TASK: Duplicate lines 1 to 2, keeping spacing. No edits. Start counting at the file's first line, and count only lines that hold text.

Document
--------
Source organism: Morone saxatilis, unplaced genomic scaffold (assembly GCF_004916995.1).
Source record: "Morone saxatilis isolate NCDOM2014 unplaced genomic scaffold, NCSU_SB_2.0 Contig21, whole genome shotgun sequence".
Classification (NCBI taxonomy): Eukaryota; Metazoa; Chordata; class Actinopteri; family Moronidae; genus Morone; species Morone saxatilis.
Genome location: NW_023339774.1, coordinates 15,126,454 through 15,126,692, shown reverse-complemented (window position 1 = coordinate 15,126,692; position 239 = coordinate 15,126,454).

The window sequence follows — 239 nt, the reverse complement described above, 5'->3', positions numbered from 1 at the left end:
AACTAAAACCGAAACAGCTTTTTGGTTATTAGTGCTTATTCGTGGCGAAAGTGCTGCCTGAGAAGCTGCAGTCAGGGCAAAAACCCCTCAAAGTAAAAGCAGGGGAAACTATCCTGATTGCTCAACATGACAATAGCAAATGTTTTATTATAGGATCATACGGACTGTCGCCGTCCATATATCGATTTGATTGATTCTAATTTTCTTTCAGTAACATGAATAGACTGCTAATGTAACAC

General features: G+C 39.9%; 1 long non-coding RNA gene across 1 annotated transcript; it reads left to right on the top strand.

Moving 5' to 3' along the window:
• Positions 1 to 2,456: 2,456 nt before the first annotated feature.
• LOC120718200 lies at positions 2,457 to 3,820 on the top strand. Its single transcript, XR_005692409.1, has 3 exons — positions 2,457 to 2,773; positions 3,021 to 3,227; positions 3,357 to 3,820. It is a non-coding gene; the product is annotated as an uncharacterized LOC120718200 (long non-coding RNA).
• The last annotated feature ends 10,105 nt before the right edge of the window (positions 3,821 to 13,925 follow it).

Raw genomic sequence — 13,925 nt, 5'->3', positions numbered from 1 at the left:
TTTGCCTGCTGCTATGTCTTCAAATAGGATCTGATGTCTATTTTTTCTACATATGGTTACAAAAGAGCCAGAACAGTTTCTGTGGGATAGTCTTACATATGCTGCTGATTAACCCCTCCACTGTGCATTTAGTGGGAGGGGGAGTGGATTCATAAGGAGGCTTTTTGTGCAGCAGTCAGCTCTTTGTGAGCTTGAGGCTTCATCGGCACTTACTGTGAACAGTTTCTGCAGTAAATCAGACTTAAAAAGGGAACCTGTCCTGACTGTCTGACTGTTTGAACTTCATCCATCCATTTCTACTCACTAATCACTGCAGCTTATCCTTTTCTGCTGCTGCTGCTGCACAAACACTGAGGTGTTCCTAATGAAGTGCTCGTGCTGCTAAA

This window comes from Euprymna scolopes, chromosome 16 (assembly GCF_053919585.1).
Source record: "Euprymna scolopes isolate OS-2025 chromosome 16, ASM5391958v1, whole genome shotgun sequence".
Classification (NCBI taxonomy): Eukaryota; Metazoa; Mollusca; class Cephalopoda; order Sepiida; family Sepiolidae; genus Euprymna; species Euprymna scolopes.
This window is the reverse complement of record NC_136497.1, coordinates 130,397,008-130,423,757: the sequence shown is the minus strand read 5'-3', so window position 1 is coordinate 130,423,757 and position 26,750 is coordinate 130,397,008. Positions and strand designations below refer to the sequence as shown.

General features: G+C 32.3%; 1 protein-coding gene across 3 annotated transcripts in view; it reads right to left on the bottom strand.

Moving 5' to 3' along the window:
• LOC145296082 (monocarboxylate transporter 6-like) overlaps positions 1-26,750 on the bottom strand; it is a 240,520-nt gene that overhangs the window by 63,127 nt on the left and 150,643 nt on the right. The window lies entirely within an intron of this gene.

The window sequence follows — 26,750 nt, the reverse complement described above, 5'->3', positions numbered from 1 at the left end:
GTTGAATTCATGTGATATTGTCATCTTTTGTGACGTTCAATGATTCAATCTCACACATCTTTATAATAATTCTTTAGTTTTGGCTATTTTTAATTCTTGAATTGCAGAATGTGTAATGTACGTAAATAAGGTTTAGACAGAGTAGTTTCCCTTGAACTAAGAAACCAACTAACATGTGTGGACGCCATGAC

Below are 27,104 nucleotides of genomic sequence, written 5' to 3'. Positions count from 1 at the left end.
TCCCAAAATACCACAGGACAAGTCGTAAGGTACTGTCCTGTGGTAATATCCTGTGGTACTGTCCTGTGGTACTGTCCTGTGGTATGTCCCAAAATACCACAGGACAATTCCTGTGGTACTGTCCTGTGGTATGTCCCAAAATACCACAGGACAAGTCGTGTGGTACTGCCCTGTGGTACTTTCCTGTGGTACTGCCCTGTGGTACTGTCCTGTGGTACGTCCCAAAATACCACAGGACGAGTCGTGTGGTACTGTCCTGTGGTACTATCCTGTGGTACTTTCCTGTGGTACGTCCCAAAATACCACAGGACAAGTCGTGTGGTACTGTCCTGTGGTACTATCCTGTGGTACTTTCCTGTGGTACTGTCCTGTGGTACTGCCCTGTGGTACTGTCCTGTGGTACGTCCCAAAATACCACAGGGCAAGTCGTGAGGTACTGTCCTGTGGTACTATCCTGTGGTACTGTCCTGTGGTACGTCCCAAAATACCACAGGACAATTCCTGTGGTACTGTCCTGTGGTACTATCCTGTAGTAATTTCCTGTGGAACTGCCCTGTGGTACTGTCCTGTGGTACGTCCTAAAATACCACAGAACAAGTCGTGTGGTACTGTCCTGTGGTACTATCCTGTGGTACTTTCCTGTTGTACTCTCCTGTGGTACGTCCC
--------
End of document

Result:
Source organism: Morone saxatilis, unplaced genomic scaffold (assembly GCF_004916995.1).
Source record: "Morone saxatilis isolate NCDOM2014 unplaced genomic scaffold, NCSU_SB_2.0 Contig21, whole genome shotgun sequence".